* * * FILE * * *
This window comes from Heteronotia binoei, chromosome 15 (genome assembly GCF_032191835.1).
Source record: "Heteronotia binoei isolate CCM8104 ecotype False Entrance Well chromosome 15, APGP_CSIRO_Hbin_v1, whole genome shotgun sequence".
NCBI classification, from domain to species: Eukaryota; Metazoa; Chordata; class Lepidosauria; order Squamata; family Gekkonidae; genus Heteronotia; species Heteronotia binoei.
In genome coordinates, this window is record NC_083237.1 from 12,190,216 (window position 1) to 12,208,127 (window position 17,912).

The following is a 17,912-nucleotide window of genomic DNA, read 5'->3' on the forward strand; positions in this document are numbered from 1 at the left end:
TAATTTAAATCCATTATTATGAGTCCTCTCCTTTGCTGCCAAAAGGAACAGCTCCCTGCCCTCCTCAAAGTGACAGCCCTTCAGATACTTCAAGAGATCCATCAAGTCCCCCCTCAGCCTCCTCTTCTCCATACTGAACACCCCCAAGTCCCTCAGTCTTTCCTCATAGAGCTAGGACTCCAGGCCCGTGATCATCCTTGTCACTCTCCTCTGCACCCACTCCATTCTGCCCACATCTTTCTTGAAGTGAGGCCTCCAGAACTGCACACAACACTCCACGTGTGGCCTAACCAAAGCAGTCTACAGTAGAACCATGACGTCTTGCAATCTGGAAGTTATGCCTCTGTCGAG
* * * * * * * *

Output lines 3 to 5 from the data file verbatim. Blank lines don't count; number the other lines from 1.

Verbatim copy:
NCBI classification, from domain to species: Eukaryota; Metazoa; Chordata; class Lepidosauria; order Squamata; family Gekkonidae; genus Heteronotia; species Heteronotia binoei.
In genome coordinates, this window is record NC_083237.1 from 12,190,216 (window position 1) to 12,208,127 (window position 17,912).

The following is a 17,912-nucleotide window of genomic DNA, read 5'->3' on the forward strand; positions in this document are numbered from 1 at the left end: